I'm lucky enough to have been able to own more than a few pieces of Leica gear over the years. However, Leica ownership is an odd business; everyone has an opinion on them as a brand and, quite often, they'll be compelled to share it with you in public. Even if you've never met them before. The online forums can be an eye-opening descent into gear tribalism. It’s difficult to own Leica gear and not have an opinion on it all in a way that, say, Canon owners don’t have.
In truth, I was turned off Leica for many, many years. The ostrich-grip, limited edition, celebrity-endorsed rangefinder and 50mm Summilux gift sets really do set my teeth on edge. And still do. I’m not the sort of person who cares whether Jason Momoa or Lenny Kravitz takes a few photos on an unobtanium rangefinder. Leica seemed like it was firmly aimed at the Dubai and Singapore influencer bling market.
However, as digital cameras got more and more complicated, I started to yearn for the simplicity that I'd started photography with when I was 12. I learned the basics of photography on Pentax SLRs, most of which I still own. In my day job, I spend my time designing and programming ridiculously complicated electronics; the last thing I want is to spend my time taking photos thinking about the litany of underlying autofocus modes and metering options. I understand it; I just don’t need it.
I flirted with medium format film for a while. I have a couple of Pentax 67 bodies that I love; they're gloriously idiosyncratic and about as basic as it comes. However, they're not useful for much besides landscape (for me) which, whilst useful, isn't everything I require a camera for.
My default setup for years has been Canon equipment. My first digital body was a Canon 60D. Subsequently, lots of 1Ds and 5D bodies and L lenses. I still own a fair amount of Canon gear. I've shot work that I'm pleased with on them, but they never really got me excited about making images. They’re really superb tools, but workmanlike. And, in the last decade, they’ve gotten ridiculously complicated. I own a Canon 5D Mark IV, which has just a ludicrous amount of configuration options and modes. I use about 1% of its features.
About a decade ago, I came across a used M8, and I was immediately curious. It was fairly basic and came with a ton of compromises, but it was interesting. I ended up buying it to play with. It was fun, and woke up a bit of my photography brain that was dormant, but I really wanted full-frame.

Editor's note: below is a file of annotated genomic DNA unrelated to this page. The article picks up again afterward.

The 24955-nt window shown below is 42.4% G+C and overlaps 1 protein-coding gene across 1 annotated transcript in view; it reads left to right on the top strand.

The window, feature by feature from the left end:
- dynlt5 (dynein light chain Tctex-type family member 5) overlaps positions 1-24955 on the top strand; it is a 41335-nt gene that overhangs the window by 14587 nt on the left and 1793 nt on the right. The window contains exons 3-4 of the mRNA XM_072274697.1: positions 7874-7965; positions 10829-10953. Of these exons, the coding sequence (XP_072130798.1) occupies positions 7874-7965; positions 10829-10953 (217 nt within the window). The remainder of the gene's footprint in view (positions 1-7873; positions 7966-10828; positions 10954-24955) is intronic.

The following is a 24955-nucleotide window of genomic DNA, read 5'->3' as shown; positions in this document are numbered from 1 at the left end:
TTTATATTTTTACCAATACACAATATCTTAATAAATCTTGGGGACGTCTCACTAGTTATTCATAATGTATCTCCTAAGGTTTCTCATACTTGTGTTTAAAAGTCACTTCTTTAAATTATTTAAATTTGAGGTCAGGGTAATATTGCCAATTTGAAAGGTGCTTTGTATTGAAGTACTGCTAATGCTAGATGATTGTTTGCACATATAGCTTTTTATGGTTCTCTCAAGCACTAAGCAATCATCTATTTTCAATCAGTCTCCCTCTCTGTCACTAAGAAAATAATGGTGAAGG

I sold the M8 and bought a used M9-P. As an aside, I think it's fair to say that I have never bought a new Leica camera or lens. Everything I own was bought pre-owned, usually from the forums at Fred Miranda. There’s never any shortage of Leica owners who want the very latest thing. If you can delay your gratification, there are always deals to be had.
The M9-P was a revelation. The controls were simple, images were gorgeous, even if the noise floor was immediately problematic once you moved beyond ISO 800. I loved the size and weight. I decided I wasn't going to spring for Summilux lenses; I wanted to keep things small and light. I bought some used Summicron and Voigtlanders and shot away, thrilled by the results. However, it wasn’t always practical for me. It fared badly in low light, and it wasn’t easy to focus in glasses.
So, with a few M lenses in my bag, I was curious about other compatible options. Ideally, a lightweight system with the option of both my MF Leica and some kind of AF lens? On the face of it, the Fuji X Pro2 was a perfect camera for me. Optical and EVF finders. Compatibility with Leica M lenses. A terrific set of AF lenses that don’t feel cheap. Lightweight. Designed for photographers. What’s not to like?
Well, it was with the Fuji X Pro2 that my problems with modern photography suddenly snapped into focus for me. I found the Fuji controls fiddly and unintuitive. The Fuji menu system drives me to distraction. Sure, you can ignore things and fall back to just manual options. But it’s hard to skip the dense menus, plethora of buttons and, ultimately, I just couldn’t get on with it. The final issue was that the crop-factor on the Fuji bodies makes M lens selection awkward if you need to shoot a true wide-angle (like 24mm).
Even given the limitations of the Leica M bodies for me, I found myself reaching for them over the Fuji.
I've owned a few Leica rangefinders over the years now. However, my eyes aren't what they were, and I now wear progressive lenses, which just makes manual focus a lot more work than fun, especially in low light or with fast apertures. Sure, you can buy an EVF for most recent M bodies, but they’re not ideal. I still shoot Leica rangefinders (with hard diopter adjustments) but, after a lot of chopping, changing and experimenting with EVF viewfinders, I now primarily use Leica SL2 and Leica SL2s bodies.